A new generation of state-of-the-art disinfecting robots are giving the Detroit-based Henry Ford Health System cleaning staff a technological hand in the fight against COVID-19 by using the power of light.
Henry Ford currently uses 20 Xenex LightStrike germ-killing robots across its system, including one that will assist cleaning staff at the new Brigitte Harris Cancer Pavilion opening next month. Henry Ford was one of the first two health systems in the U.S. to deploy the Xenex UV technology robots across its hospitals in 2016.
“I love the robots. They’re my babies and part of our team,” says Jennifer Ritz, RN, director of environmental services (EVS) at Henry Ford Hospital. “That’s why the robots all have names, we treat them like an extension of our team members.”
Although the robots have been affectionately branded with names like Zappy, Germin8or, Apollo, Brigitte, Ripley, Flash, and Lamont, they serve a very serious role in the fight to reduce the spread of COVID-19. The germ-zapping robots emit ultraviolet lights that destroy deadly microorganisms and help reduce infection rates in patients and healthcare workers.
This germ-control technology is not new to the system, but it has taken on a new role in combating the coronavirus. More health systems and major airports across the country have invested in the UV robotic disinfection approach since the start of the pandemic to more thoroughly and efficiently sanitize, public high-contact areas. The robots have proven effective as an addition to the CDC infection control protocols by more than 40 peer-reviewed studies on reductions of pathogens on surfaces. The robot’s disinfection cycle eliminates 99.99% of SARS-CoV-2, the virus that causes COVID-19.
“Our leadership at Henry Ford Health System has put their support behind the program for years,” says Ritz, who previously served as the manager of regulatory infection control quality at Henry Ford Hospital and understands the important role the robots play in fighting infection. “Leadership values the enhanced safety measures the robots provide that ensures our facilities are properly disinfected to protect our patients and staff.”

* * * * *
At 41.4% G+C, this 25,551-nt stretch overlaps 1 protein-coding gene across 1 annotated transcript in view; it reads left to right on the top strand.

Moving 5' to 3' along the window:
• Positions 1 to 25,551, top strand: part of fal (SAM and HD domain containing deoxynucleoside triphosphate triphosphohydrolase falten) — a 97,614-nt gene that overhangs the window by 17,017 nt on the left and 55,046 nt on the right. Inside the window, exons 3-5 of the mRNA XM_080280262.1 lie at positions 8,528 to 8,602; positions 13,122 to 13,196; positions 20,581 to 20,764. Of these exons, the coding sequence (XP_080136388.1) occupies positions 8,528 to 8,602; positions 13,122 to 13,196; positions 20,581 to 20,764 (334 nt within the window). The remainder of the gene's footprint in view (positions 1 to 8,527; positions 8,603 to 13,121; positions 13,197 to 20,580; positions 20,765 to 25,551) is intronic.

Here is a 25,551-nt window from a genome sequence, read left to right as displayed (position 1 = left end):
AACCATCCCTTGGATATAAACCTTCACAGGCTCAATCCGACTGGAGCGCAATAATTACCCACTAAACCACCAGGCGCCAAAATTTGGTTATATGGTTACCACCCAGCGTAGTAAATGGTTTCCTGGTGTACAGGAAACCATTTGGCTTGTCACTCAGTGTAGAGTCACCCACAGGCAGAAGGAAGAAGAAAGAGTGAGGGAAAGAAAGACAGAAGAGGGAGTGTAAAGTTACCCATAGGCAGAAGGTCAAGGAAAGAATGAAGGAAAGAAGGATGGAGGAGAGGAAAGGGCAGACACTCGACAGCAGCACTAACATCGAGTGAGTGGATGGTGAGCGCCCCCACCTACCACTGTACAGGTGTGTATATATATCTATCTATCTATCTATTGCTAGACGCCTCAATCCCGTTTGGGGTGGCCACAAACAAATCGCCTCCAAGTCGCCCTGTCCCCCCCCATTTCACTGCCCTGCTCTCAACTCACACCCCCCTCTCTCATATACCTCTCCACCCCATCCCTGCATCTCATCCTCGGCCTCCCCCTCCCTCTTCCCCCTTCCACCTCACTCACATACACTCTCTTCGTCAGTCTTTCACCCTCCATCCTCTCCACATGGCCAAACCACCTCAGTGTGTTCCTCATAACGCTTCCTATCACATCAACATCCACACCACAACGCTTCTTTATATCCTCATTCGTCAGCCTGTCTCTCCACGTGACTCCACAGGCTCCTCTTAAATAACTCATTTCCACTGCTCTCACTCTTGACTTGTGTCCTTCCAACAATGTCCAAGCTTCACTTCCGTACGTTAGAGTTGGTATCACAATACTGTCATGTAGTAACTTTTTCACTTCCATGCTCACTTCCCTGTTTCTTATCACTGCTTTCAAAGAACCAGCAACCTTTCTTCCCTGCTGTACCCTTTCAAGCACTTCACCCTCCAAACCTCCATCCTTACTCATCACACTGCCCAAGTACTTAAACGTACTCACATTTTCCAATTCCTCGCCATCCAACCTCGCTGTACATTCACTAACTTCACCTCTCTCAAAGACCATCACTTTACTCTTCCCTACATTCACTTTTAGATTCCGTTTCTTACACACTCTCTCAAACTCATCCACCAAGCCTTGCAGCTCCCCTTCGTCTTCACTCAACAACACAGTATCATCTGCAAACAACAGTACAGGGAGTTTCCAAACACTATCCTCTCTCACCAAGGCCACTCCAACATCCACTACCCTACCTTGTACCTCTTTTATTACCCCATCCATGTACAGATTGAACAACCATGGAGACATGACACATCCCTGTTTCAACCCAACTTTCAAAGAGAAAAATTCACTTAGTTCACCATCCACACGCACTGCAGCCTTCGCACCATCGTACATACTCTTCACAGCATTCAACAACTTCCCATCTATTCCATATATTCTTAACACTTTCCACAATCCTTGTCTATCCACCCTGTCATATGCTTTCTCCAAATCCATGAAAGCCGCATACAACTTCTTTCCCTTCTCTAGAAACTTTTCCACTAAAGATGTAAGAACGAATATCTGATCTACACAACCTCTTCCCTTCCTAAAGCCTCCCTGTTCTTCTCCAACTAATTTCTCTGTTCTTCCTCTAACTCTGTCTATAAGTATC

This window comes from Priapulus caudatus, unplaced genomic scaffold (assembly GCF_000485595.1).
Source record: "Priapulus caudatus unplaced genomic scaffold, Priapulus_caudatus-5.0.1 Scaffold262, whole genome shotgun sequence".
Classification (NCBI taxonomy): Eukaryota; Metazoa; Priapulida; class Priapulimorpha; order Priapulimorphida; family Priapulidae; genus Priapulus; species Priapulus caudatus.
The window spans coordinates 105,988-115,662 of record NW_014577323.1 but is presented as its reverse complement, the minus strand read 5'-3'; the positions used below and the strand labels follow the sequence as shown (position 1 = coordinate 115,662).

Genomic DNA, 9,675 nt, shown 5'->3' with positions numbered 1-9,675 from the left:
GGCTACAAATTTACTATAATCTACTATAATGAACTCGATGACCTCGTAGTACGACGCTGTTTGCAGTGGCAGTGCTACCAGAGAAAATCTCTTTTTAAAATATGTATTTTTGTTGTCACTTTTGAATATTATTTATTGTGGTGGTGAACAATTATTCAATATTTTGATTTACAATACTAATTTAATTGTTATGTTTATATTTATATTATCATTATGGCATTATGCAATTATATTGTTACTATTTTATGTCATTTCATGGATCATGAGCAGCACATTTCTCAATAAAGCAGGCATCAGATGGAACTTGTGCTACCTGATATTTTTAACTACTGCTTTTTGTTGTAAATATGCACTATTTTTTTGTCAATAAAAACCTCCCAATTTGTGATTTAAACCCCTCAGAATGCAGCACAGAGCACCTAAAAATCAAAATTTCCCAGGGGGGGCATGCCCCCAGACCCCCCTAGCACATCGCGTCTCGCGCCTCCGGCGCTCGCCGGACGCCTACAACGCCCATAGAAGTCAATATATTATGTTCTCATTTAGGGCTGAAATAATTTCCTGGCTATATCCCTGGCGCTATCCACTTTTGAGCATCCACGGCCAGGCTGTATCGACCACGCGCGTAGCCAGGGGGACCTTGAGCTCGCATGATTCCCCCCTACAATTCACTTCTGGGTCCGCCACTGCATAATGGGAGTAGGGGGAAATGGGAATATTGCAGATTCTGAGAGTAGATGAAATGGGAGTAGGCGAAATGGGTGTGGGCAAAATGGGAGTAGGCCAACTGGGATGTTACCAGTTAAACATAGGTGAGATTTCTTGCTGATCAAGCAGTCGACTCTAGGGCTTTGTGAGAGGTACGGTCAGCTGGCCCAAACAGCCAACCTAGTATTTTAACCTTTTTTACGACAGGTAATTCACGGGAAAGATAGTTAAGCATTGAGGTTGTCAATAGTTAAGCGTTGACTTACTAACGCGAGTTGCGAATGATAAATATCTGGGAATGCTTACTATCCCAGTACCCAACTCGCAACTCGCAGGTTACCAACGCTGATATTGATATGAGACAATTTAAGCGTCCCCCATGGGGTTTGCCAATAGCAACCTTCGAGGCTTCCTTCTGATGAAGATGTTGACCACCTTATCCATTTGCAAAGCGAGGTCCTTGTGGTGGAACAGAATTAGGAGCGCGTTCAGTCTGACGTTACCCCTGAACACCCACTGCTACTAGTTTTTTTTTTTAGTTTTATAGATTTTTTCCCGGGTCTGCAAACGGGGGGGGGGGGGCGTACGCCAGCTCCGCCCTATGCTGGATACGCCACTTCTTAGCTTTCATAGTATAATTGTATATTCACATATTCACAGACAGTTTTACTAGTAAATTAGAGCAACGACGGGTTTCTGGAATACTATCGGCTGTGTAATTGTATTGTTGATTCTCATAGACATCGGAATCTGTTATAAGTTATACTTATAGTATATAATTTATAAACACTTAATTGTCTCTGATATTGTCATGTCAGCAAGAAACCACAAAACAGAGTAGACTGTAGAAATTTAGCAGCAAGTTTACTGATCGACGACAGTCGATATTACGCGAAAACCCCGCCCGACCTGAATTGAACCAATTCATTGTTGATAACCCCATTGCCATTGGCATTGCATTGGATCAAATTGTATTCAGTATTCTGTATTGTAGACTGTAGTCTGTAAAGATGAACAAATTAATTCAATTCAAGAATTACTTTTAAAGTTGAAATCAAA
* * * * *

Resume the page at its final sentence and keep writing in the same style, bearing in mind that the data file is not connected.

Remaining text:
Studies have shown that not all hard-to-reach surfaces in a typical hospital room are disinfected with standard cleaning techniques. The robots help reduce the risk of infection by destroying microscopic germs that may be missed during the manual cleaning process. Since their introduction, data trends show that the robots have helped to lower hospital-acquired infections nationally.
Henry Ford EVS employees manually clean and disinfect patient rooms according to CDC recommendations and best practices. The cleaning crew then brings in the robot to perform the additional UV light system disinfection treatment that eliminates potentially harmful bacteria and viruses from every surface, nook, and cranny not visible to the human eye. On average, one robot can disinfect up to 15 rooms in an eight-hour shift.
Disinfection cycle time depends on the size of the room. A standard inpatient room typically requires three cycles lasting five minutes each and target the two sides of a room plus the restroom. An ICU room requires two cycles of five minutes each while an operating room can take two cycles of 10 minutes each, depending on its size. Each day, the Henry Ford Health System EVS team uses the robots to clean and disinfect patient and operating rooms, labor and delivery and ICU rooms, and isolation discharge rooms.
“We have a standard operating procedure for each facility, depending on room types that tell us exactly how many cycles are required in each room,” says Ritz. “When a room has been cleaned and disinfected by human hands and the robot, our team members leave a card to reassure new patients and staff that it is a clean and safe environment for them.”
The EVS team also uses the robots for “terminal cleaning” of hospital units during the pandemic. For instance, units that may have previously cared for COVID-19 patients receive a complete stripped-down cleaning, which ensures the unit is made safe for new non-COVID patients. “The patient rooms are taken down to the bare bones; they’re cleaned and disinfected by our team, and then we put them back together,” says Ritz.
The robots are also supported by Henry Ford’s clinical engineering department when repairs and maintenance are needed. Biomedical equipment technicians are trained and certified by the robot’s manufacturer to troubleshoot and keep the machines working properly.